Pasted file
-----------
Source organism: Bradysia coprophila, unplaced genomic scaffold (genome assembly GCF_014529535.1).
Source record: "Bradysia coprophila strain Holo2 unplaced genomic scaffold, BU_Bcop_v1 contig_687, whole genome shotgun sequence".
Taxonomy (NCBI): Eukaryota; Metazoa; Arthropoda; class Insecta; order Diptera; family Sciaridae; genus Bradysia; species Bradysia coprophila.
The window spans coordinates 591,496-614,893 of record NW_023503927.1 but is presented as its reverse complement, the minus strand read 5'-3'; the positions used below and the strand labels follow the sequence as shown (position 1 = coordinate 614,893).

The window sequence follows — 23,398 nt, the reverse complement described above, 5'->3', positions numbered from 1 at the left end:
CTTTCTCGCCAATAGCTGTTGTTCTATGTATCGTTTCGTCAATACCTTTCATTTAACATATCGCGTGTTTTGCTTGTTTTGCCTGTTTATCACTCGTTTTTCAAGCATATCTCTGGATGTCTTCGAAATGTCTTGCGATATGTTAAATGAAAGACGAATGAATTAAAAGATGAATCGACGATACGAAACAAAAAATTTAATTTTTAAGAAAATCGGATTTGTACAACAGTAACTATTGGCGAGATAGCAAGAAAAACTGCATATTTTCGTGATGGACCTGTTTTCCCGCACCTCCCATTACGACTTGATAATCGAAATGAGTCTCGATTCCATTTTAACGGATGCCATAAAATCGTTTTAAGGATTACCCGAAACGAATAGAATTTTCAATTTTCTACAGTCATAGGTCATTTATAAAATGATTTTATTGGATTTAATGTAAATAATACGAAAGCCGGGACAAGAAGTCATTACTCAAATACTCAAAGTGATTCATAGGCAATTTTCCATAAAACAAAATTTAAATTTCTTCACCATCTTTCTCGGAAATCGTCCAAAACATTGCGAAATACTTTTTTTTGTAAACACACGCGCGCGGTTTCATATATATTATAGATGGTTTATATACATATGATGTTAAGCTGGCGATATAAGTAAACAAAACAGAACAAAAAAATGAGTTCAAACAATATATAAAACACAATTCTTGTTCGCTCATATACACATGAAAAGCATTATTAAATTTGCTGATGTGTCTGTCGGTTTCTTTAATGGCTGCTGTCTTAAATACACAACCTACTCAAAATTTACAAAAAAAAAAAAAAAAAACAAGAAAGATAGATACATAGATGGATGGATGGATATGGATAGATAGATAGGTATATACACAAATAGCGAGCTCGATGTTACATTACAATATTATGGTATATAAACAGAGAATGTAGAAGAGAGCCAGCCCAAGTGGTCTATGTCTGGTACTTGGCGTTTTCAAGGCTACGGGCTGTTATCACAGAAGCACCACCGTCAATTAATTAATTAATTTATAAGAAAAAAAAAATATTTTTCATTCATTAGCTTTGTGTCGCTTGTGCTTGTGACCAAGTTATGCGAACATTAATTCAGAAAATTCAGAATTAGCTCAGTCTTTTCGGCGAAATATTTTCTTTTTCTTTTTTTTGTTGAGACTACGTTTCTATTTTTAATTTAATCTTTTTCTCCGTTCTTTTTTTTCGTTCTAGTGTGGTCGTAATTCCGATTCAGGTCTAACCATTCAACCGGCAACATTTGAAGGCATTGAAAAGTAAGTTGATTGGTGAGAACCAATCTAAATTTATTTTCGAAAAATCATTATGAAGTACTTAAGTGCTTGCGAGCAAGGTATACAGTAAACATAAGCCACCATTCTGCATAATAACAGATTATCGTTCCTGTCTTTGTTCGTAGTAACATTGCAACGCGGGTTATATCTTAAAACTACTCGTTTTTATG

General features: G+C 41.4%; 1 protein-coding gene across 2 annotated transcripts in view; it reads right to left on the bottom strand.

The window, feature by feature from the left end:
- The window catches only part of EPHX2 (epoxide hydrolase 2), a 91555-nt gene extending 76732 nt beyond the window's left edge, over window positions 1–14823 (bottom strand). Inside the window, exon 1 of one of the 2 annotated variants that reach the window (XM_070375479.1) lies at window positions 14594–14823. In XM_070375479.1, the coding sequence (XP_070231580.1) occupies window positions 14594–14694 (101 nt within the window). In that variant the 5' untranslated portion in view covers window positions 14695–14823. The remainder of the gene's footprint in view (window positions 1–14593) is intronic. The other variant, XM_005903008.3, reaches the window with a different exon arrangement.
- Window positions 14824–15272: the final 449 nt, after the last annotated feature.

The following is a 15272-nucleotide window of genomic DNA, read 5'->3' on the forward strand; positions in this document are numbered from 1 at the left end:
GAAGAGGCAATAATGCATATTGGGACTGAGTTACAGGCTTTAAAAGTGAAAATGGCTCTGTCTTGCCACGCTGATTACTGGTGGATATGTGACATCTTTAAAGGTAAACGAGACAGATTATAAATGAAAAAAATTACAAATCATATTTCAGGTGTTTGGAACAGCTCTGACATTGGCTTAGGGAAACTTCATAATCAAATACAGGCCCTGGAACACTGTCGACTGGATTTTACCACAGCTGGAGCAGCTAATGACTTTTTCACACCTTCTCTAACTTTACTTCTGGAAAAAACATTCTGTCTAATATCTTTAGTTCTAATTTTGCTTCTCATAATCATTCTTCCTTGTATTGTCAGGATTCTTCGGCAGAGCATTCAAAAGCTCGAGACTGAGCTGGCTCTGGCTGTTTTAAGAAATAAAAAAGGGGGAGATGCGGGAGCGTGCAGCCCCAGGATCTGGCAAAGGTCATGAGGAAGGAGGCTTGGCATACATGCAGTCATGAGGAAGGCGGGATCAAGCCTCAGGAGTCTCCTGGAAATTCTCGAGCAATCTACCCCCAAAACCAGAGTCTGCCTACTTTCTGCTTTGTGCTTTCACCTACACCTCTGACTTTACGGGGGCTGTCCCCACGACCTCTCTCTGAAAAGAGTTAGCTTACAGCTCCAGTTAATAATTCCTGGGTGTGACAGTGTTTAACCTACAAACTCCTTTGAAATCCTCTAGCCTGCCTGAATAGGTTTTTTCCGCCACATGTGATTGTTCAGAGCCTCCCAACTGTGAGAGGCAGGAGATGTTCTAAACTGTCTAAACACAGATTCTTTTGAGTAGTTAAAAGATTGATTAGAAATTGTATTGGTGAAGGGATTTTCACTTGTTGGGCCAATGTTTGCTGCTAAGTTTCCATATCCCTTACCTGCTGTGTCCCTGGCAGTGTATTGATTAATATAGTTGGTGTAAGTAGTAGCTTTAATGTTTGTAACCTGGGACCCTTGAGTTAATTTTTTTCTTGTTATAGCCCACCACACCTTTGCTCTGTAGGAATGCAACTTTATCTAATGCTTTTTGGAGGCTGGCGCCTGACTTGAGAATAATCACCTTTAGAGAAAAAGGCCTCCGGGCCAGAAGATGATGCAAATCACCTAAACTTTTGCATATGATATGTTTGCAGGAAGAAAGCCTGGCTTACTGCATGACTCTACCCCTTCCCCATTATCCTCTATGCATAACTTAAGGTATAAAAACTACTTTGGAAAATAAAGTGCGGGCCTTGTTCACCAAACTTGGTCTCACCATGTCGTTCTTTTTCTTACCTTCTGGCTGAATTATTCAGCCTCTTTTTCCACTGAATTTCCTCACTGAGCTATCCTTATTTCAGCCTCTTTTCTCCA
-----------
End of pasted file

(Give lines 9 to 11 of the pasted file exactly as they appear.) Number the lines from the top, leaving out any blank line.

- The window catches only part of EPHX2 (epoxide hydrolase 2), a 91555-nt gene extending 76732 nt beyond the window's left edge, over window positions 1–14823 (bottom strand). Inside the window, exon 1 of one of the 2 annotated variants that reach the window (XM_070375479.1) lies at window positions 14594–14823. In XM_070375479.1, the coding sequence (XP_070231580.1) occupies window positions 14594–14694 (101 nt within the window). In that variant the 5' untranslated portion in view covers window positions 14695–14823. The remainder of the gene's footprint in view (window positions 1–14593) is intronic. The other variant, XM_005903008.3, reaches the window with a different exon arrangement.
- Window positions 14824–15272: the final 449 nt, after the last annotated feature.

The following is a 15272-nucleotide window of genomic DNA, read 5'->3' on the forward strand; positions in this document are numbered from 1 at the left end: